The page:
Globalization Institute Working Papers

Globalization Institute No. 5

Production Sharing and Real Business Cycles in a Small Open Economy 

José Joaquín López

Abstract: Production sharing and vertical specialization account for a significant share of trade between developed and developing countries. The Mexican maquiladora industry provides an ideal example of production sharing in a small open economy. The typical "maquila" imports most of its inputs from and exports all its output to the United States. This article tries to determine to what extent production sharing, as in the Mexican maquiladora, can serve as a transmission mechanism of business cycles in small open economies. We utilize a simple two-sector small open economy model of real business cycles that incorporates production sharing in the traded sector. The transmission channel of business cycles is introduced in the model via demand shocks to the traded sector, originated in the United States' manufacturing sector. The model is successful in replicating real business cycles statistics for the maquiladora sector, as well as some of the characteristics of the nontraded sector.

Globalization Institute No. 3

International Trade in Durable Goods: Understanding Volatility, Cyclicality, and Elasticities

Charles Engel and Jian Wang
Published as: Engel, Charles and Jian Wang (2010), "International Trade in Durable Goods: Understanding Volatility, Cyclicality, and Elasticities," Journal of International Economics 83 (1): 37-52.

Abstract: Data for OECD countries document: 1. imports and exports are about three times as volatile as GDP; 2. imports and exports are pro-cyclical, and positively correlated with each other; 3. net exports are counter-cyclical. Standard models fail to replicate the behavior of imports and exports, though they can match net exports relatively well. Inspired by the fact that a large fraction of international trade is in durable goods, we propose a two-country two-sector model, in which durable goods are traded across countries. Our model can match the business cycle statistics on the volatility and comovement of the imports and exports relatively well. In addition, the model with trade in durables helps to understand the empirical regularity noted in the trade literature: home and foreign goods are highly substitutable in the long run, but the short-run elasticity of substitution is low. We note that durable consumption also has implications for the appropriate measures of consumption and prices to assess risk-sharing opportunities, as in the empirical work on the Backus-Smith puzzle. The fact that our model can match data better in multiple dimensions suggests that trade in durable goods may be an important element in open-economy macro models.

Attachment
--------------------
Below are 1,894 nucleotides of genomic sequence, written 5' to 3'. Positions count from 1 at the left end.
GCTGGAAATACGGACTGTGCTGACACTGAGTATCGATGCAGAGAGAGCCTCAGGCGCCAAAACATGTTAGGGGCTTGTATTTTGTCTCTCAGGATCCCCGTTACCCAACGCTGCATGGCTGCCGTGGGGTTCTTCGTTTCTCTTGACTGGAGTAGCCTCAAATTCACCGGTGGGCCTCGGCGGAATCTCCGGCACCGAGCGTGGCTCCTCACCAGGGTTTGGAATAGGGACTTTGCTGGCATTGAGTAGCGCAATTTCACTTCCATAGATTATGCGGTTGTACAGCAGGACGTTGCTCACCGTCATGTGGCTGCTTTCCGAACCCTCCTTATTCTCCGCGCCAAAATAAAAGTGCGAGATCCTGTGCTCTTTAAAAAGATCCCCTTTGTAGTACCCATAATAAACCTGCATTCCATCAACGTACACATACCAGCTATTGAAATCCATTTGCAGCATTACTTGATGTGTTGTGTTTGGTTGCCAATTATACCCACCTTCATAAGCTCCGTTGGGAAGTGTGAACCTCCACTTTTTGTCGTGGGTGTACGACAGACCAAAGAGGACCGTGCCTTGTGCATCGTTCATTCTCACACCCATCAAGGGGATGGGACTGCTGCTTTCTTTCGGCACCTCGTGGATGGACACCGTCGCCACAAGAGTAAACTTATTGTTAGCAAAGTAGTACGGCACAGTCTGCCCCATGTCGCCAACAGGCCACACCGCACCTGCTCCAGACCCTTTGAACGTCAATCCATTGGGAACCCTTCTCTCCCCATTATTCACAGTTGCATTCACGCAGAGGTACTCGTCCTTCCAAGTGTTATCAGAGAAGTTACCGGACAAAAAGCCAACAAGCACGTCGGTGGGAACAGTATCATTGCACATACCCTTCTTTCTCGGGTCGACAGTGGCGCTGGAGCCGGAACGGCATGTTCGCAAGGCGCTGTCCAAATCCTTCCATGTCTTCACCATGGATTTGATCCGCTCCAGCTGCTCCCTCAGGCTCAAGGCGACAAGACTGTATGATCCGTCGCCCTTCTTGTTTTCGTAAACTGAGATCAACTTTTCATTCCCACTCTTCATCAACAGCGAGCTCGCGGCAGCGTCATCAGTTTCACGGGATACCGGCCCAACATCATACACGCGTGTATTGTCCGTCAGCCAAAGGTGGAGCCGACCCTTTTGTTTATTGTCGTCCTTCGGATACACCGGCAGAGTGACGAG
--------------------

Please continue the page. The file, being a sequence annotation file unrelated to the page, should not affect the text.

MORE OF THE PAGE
Globalization Institute No. 2

A Monetary Model of the Exchange Rate with Informational Frictions
Technical Appendix  (For code and dataset files, contact the author )

Enrique Martínez-García
Published as: Martínez-García, Enrique (2010), "A Model of the Exchange Rate with Informational Fractions," The B.E. Journal of Macroeconomics 10 (1), Contributions: Article 2.

Abstract: Data for the U.S. and the Euro area during the post-Bretton Woods period shows that nominal and real exchange rates are more volatile than consumption, very persistent, and highly correlated with each other. Standard models with nominal rigidities match reasonably well the volatility and persistence of the nominal exchange rate, but require an average contract duration above 4 quarters to approximate the real exchange rate counterparts. I propose a two-country model with financial intermediaries and argue that: First, sticky and asymmetric information introduces a lag in the consumption response to currently unobservable shocks, mostly foreign. Accordingly, the real exchange rate becomes more volatile to induce enough expenditure-switching across countries for all markets to clear. Second, differences in the degree of price stickiness across markets and firms weaken the correlation between the nominal exchange rate and the relative CPI price. This correlation is important to match the moments of the real exchange rate. The model suggests that asymmetric information and differences in price stickiness account better for the stylized facts without relying on an average contract duration for the U.S. larger than the current empirical estimates.